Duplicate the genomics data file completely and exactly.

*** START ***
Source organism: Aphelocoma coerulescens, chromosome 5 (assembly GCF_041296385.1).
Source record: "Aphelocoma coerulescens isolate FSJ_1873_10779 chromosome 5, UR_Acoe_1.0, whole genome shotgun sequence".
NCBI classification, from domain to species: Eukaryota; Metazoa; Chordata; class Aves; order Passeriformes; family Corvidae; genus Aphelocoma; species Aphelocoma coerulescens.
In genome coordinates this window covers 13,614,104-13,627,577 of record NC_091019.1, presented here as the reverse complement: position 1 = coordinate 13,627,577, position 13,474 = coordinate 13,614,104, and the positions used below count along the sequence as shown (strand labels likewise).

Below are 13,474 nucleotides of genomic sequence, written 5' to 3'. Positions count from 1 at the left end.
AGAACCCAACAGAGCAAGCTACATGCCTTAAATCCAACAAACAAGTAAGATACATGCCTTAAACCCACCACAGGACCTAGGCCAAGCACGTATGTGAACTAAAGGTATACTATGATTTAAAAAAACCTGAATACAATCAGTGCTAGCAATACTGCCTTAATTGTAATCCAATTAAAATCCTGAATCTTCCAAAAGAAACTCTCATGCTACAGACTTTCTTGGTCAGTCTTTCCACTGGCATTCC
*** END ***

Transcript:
Source organism: Aphelocoma coerulescens, chromosome 5 (assembly GCF_041296385.1).
Source record: "Aphelocoma coerulescens isolate FSJ_1873_10779 chromosome 5, UR_Acoe_1.0, whole genome shotgun sequence".
NCBI classification, from domain to species: Eukaryota; Metazoa; Chordata; class Aves; order Passeriformes; family Corvidae; genus Aphelocoma; species Aphelocoma coerulescens.
In genome coordinates this window covers 13,614,104-13,627,577 of record NC_091019.1, presented here as the reverse complement: position 1 = coordinate 13,627,577, position 13,474 = coordinate 13,614,104, and the positions used below count along the sequence as shown (strand labels likewise).

Below are 13,474 nucleotides of genomic sequence, written 5' to 3'. Positions count from 1 at the left end.
AGAACCCAACAGAGCAAGCTACATGCCTTAAATCCAACAAACAAGTAAGATACATGCCTTAAACCCACCACAGGACCTAGGCCAAGCACGTATGTGAACTAAAGGTATACTATGATTTAAAAAAACCTGAATACAATCAGTGCTAGCAATACTGCCTTAATTGTAATCCAATTAAAATCCTGAATCTTCCAAAAGAAACTCTCATGCTACAGACTTTCTTGGTCAGTCTTTCCACTGGCATTCC